Real Meaning In A Tray of Organic Vegetables

Roasted Root Veg

Roasted Root Veg


I made these for a Saturday lunch this week-end and thought I must share this with you. It is so easy to make a gorgeous dish of delectable sweet and crispy root vegetables.
They take minimal work, other than the initial cutting up and even that is only about a 15 minute job which you can do while something else is in the oven.
Mindfully done too, it can be a sort of meditation. I mean it! I used to shy away from cutting butternut or pumpkin or any vegetables, especially the hard skinned ones but once you’ve gotten over being intimidated by it and tried it once, you’ll actually come to enjoy, the process of cutting your vegetables into shapes that look gorgeous to you.
It’s part of the creative process. I know that we’re all pushed for time and trust me I have my own ongoing issues with learning how to find balance amongst the endless to-do list that seems ever insurmountable and is the corner stone of modern day life. Maybe you find it hard with everything on your plate to justify time spent chopping vegetables. And yet, the more time you find to dedicate to cooking and to nourishment, the more connection you find to the earth and to nature , if you’re eating sustainable food especially. That nourishment will carry you through the hard stuff. It really does. Especially if you use it as a tool to relax mindfully.
When everything seems topsy turvy and your priorities are inside out and you’re carrying just too heavy a load on your shoulders, nature is one place that doesn’t let you down and that you don’t have to question. You also don’t have to control her or be on top of her, without you, she gets along just fine. In fact she gets along much better if you don’t interfere with her, and will still be there for you unconditionally when you need her.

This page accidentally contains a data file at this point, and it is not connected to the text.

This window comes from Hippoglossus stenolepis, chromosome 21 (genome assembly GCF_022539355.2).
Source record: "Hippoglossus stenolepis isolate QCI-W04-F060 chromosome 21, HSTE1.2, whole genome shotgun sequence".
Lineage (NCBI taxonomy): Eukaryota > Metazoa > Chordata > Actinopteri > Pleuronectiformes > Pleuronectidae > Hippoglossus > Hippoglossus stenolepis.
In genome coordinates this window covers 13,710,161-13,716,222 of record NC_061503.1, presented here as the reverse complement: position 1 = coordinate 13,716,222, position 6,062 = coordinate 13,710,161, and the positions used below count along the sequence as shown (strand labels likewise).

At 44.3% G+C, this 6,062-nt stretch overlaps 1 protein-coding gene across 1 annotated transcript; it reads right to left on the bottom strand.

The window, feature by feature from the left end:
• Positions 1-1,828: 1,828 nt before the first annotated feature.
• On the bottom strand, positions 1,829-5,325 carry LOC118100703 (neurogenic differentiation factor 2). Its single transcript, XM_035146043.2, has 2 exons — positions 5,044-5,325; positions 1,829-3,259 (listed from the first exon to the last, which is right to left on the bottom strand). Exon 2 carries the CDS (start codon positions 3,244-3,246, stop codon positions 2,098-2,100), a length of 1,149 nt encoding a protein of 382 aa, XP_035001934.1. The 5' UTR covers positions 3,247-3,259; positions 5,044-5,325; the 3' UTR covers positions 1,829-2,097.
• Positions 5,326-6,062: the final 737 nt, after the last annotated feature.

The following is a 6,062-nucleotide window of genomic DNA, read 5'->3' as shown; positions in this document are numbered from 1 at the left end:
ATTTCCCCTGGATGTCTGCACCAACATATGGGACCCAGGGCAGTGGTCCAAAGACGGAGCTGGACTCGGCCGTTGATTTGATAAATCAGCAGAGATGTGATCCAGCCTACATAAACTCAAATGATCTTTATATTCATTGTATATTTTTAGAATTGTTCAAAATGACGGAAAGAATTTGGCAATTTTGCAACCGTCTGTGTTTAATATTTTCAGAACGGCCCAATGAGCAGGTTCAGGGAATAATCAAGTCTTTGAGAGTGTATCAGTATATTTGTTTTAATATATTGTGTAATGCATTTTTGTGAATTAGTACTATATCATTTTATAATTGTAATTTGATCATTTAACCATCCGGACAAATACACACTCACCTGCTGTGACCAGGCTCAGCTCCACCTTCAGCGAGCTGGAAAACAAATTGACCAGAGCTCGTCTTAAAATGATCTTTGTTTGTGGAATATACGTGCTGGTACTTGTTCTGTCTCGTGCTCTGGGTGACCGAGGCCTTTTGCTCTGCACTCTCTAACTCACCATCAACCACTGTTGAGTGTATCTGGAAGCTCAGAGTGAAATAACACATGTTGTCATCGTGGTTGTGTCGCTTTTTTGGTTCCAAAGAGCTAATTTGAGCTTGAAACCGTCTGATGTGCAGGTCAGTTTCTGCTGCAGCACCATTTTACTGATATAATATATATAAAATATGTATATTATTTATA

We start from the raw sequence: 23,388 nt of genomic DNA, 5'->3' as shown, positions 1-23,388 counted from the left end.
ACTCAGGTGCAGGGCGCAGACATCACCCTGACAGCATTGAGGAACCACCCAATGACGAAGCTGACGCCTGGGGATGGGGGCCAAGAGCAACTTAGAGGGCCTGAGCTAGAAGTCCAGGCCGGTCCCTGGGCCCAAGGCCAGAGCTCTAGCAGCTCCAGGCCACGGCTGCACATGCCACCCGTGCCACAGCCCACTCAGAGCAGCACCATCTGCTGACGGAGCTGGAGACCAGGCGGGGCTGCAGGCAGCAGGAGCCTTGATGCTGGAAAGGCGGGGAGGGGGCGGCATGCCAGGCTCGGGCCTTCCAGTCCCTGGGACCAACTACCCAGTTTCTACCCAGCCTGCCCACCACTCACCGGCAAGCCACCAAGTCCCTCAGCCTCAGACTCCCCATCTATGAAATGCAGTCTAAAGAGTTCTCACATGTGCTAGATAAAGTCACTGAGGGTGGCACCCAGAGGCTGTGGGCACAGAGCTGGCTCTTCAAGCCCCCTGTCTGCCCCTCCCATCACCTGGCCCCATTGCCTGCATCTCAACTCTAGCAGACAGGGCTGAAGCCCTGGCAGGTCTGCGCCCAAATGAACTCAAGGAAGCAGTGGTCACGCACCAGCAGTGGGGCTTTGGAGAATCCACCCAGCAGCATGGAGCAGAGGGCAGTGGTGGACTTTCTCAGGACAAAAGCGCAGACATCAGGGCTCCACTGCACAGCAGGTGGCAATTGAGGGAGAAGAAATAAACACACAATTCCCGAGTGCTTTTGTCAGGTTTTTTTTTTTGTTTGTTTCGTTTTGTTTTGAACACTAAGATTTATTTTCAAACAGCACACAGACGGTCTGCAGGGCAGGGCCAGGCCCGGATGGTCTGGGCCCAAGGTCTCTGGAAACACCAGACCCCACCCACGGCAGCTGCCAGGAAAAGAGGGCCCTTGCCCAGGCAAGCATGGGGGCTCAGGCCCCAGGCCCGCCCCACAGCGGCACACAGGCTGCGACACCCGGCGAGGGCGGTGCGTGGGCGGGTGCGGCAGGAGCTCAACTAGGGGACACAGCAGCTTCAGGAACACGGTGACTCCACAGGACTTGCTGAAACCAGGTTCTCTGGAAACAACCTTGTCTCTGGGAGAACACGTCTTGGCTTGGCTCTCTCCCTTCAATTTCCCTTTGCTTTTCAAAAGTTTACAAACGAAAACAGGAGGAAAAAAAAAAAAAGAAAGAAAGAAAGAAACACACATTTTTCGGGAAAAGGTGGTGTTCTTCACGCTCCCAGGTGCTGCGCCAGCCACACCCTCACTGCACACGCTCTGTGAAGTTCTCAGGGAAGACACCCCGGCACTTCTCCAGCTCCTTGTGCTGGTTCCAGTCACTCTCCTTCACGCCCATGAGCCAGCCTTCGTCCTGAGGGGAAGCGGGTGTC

When soil is rich and fertile like organic soil is, a seed will grow into a plant and will grow something to feed you, to keep you alive. Nature too will grow grass and plants that will feed animals, that too will feed you. When you die, your body is meant to decompose back into the soil and the nutients from it are meant to enrich the soil who uses it to grow plants and so it goes on. That is magical. This is the sacred cycle of life. If you drive outside the city and away from your burdens, and turn to nature, she will have a tree for you that stands still and offers you shade. And comfort. She has water for you. She has oxygen for you. She is there for you. When you tap into that, you feel blessed. No matter how ratty I am at the table, sometimes disillusioned, sometimes confused, sometimes heavy, often happy, I feel blessed consciously most evenings to be eating the food that we do.
When the beef arrived yesterday, I felt it again, I knew that we are sitting with meat from some of the healthiest cattle off the most balanced eco-system and well nourished veldt I have ever seen. I know that this is beef from cows who have only eaten their natural diet of veldt and grass. Their lives have been nurtured by Keith Harvey’s commitment to serving as a custodian of the earth. I feel blessed. This is how conscious eating can be a daily prayer.
It’s a daily thank you to nature and to our lives and to the farmers who do things properly serving as custodians of the earth. Considering eating is something we do at least 3 times a day, how rewarding could our relationship to it be if we engaged it more consciously? This is how much meaning goes into one dish for me and if you only end up feeling a tenth of what I feel when I cook food from farms of this calibre, it’s enough to transform your experience of food and your place in the world for the good.
Once they’re basted and in, you’ve got a good 40 minutes to get on with something else, they take care of themselves.
The trick to get children especially to love these and eat up all that beta carotene with glee is to roast them in a way that they caramelise and of course to do this without using refined sugar. I use one of 2 trusty sweeteners that I view as ‘whole’ foods and not refined and thats honey or organic maple syrup. Organic maple syrup though is a food miles disaster so raw, local  and organic honey is a better bet. By organic in this sense, I mean that the hives come from a farm that isn’t using pesticides or from wild hives. We do have maple syrup in stock and I’ve got a tin of that and I thought I’d use it this week-end to ring the changes.